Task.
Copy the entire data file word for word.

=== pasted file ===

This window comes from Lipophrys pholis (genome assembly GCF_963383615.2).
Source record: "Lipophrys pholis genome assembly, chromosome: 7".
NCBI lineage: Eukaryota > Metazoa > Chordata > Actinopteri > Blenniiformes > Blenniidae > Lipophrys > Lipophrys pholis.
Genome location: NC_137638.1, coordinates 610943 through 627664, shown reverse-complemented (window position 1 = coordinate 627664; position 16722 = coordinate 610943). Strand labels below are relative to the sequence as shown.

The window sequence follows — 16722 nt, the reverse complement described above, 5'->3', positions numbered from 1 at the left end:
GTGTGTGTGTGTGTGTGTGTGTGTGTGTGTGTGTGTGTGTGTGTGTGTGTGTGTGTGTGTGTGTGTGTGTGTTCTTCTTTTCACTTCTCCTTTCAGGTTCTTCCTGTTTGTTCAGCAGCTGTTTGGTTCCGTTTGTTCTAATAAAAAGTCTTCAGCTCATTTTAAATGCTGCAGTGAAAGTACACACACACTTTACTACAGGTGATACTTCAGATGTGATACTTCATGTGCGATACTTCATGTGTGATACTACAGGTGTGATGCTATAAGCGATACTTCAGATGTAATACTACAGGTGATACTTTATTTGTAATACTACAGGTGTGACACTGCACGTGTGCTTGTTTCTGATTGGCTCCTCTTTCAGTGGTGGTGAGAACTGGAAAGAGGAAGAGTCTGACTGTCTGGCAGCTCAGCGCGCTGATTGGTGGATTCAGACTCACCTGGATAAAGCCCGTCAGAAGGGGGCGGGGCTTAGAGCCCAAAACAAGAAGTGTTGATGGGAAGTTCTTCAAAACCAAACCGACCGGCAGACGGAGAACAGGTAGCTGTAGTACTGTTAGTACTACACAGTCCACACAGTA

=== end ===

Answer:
This window comes from Lipophrys pholis (genome assembly GCF_963383615.2).
Source record: "Lipophrys pholis genome assembly, chromosome: 7".
NCBI lineage: Eukaryota > Metazoa > Chordata > Actinopteri > Blenniiformes > Blenniidae > Lipophrys > Lipophrys pholis.
Genome location: NC_137638.1, coordinates 610943 through 627664, shown reverse-complemented (window position 1 = coordinate 627664; position 16722 = coordinate 610943). Strand labels below are relative to the sequence as shown.

The window sequence follows — 16722 nt, the reverse complement described above, 5'->3', positions numbered from 1 at the left end:
GTGTGTGTGTGTGTGTGTGTGTGTGTGTGTGTGTGTGTGTGTGTGTGTGTGTGTGTGTGTGTGTGTGTGTGTTCTTCTTTTCACTTCTCCTTTCAGGTTCTTCCTGTTTGTTCAGCAGCTGTTTGGTTCCGTTTGTTCTAATAAAAAGTCTTCAGCTCATTTTAAATGCTGCAGTGAAAGTACACACACACTTTACTACAGGTGATACTTCAGATGTGATACTTCATGTGCGATACTTCATGTGTGATACTACAGGTGTGATGCTATAAGCGATACTTCAGATGTAATACTACAGGTGATACTTTATTTGTAATACTACAGGTGTGACACTGCACGTGTGCTTGTTTCTGATTGGCTCCTCTTTCAGTGGTGGTGAGAACTGGAAAGAGGAAGAGTCTGACTGTCTGGCAGCTCAGCGCGCTGATTGGTGGATTCAGACTCACCTGGATAAAGCCCGTCAGAAGGGGGCGGGGCTTAGAGCCCAAAACAAGAAGTGTTGATGGGAAGTTCTTCAAAACCAAACCGACCGGCAGACGGAGAACAGGTAGCTGTAGTACTGTTAGTACTACACAGTCCACACAGTA